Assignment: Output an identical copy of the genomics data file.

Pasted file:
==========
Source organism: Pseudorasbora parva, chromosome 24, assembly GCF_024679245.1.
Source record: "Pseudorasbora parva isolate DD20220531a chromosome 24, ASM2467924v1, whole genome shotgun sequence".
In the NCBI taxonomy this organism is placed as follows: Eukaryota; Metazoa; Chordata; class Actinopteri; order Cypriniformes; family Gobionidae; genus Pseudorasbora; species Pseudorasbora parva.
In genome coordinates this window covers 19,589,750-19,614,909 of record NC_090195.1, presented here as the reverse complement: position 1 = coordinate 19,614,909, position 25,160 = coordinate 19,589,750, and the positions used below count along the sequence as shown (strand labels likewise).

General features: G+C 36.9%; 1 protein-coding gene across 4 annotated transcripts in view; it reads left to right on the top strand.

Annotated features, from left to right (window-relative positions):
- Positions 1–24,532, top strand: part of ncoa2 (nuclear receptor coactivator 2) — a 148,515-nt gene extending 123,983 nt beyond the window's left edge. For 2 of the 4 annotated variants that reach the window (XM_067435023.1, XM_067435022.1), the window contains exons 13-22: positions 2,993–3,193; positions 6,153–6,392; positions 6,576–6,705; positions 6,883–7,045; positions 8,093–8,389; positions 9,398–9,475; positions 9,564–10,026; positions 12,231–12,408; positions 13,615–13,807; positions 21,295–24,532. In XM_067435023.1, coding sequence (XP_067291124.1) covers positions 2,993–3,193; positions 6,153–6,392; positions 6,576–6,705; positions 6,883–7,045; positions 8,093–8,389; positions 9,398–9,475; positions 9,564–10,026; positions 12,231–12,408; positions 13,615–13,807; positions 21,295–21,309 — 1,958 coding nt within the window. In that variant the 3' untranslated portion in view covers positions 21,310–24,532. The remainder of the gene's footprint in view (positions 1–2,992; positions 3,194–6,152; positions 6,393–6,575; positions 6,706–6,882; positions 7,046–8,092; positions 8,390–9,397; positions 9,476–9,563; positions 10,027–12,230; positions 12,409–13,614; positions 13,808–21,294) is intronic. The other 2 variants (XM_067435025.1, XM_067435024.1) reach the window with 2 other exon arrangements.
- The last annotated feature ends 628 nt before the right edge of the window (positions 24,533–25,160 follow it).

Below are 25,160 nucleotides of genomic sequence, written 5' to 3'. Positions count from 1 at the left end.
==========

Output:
Source organism: Pseudorasbora parva, chromosome 24, assembly GCF_024679245.1.
Source record: "Pseudorasbora parva isolate DD20220531a chromosome 24, ASM2467924v1, whole genome shotgun sequence".
In the NCBI taxonomy this organism is placed as follows: Eukaryota; Metazoa; Chordata; class Actinopteri; order Cypriniformes; family Gobionidae; genus Pseudorasbora; species Pseudorasbora parva.
In genome coordinates this window covers 19,589,750-19,614,909 of record NC_090195.1, presented here as the reverse complement: position 1 = coordinate 19,614,909, position 25,160 = coordinate 19,589,750, and the positions used below count along the sequence as shown (strand labels likewise).

General features: G+C 36.9%; 1 protein-coding gene across 4 annotated transcripts in view; it reads left to right on the top strand.

Annotated features, from left to right (window-relative positions):
- Positions 1–24,532, top strand: part of ncoa2 (nuclear receptor coactivator 2) — a 148,515-nt gene extending 123,983 nt beyond the window's left edge. For 2 of the 4 annotated variants that reach the window (XM_067435023.1, XM_067435022.1), the window contains exons 13-22: positions 2,993–3,193; positions 6,153–6,392; positions 6,576–6,705; positions 6,883–7,045; positions 8,093–8,389; positions 9,398–9,475; positions 9,564–10,026; positions 12,231–12,408; positions 13,615–13,807; positions 21,295–24,532. In XM_067435023.1, coding sequence (XP_067291124.1) covers positions 2,993–3,193; positions 6,153–6,392; positions 6,576–6,705; positions 6,883–7,045; positions 8,093–8,389; positions 9,398–9,475; positions 9,564–10,026; positions 12,231–12,408; positions 13,615–13,807; positions 21,295–21,309 — 1,958 coding nt within the window. In that variant the 3' untranslated portion in view covers positions 21,310–24,532. The remainder of the gene's footprint in view (positions 1–2,992; positions 3,194–6,152; positions 6,393–6,575; positions 6,706–6,882; positions 7,046–8,092; positions 8,390–9,397; positions 9,476–9,563; positions 10,027–12,230; positions 12,409–13,614; positions 13,808–21,294) is intronic. The other 2 variants (XM_067435025.1, XM_067435024.1) reach the window with 2 other exon arrangements.
- The last annotated feature ends 628 nt before the right edge of the window (positions 24,533–25,160 follow it).

Below are 25,160 nucleotides of genomic sequence, written 5' to 3'. Positions count from 1 at the left end.